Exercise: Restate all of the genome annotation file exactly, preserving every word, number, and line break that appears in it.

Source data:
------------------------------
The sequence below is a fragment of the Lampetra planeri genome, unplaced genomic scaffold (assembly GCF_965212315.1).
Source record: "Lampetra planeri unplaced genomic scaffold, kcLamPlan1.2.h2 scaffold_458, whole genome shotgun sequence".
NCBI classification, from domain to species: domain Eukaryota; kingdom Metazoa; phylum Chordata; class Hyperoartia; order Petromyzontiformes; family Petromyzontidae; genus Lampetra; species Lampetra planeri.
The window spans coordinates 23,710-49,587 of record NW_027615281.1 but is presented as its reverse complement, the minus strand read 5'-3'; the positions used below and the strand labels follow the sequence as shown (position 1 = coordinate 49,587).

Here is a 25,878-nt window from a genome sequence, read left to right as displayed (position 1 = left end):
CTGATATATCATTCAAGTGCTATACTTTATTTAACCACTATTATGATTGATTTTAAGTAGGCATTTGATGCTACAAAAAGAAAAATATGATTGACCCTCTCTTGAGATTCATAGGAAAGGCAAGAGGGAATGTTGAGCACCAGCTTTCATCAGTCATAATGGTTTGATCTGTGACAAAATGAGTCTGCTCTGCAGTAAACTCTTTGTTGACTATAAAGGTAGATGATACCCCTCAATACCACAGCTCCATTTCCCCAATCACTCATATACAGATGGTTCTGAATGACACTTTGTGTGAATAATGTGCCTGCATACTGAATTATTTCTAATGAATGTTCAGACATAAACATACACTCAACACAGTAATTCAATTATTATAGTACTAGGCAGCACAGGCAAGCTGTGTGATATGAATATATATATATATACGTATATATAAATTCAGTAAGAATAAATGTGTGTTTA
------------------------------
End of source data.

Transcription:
The sequence below is a fragment of the Lampetra planeri genome, unplaced genomic scaffold (assembly GCF_965212315.1).
Source record: "Lampetra planeri unplaced genomic scaffold, kcLamPlan1.2.h2 scaffold_458, whole genome shotgun sequence".
NCBI classification, from domain to species: domain Eukaryota; kingdom Metazoa; phylum Chordata; class Hyperoartia; order Petromyzontiformes; family Petromyzontidae; genus Lampetra; species Lampetra planeri.
The window spans coordinates 23,710-49,587 of record NW_027615281.1 but is presented as its reverse complement, the minus strand read 5'-3'; the positions used below and the strand labels follow the sequence as shown (position 1 = coordinate 49,587).

Here is a 25,878-nt window from a genome sequence, read left to right as displayed (position 1 = left end):
CTGATATATCATTCAAGTGCTATACTTTATTTAACCACTATTATGATTGATTTTAAGTAGGCATTTGATGCTACAAAAAGAAAAATATGATTGACCCTCTCTTGAGATTCATAGGAAAGGCAAGAGGGAATGTTGAGCACCAGCTTTCATCAGTCATAATGGTTTGATCTGTGACAAAATGAGTCTGCTCTGCAGTAAACTCTTTGTTGACTATAAAGGTAGATGATACCCCTCAATACCACAGCTCCATTTCCCCAATCACTCATATACAGATGGTTCTGAATGACACTTTGTGTGAATAATGTGCCTGCATACTGAATTATTTCTAATGAATGTTCAGACATAAACATACACTCAACACAGTAATTCAATTATTATAGTACTAGGCAGCACAGGCAAGCTGTGTGATATGAATATATATATATATACGTATATATAAATTCAGTAAGAATAAATGTGTGTTTA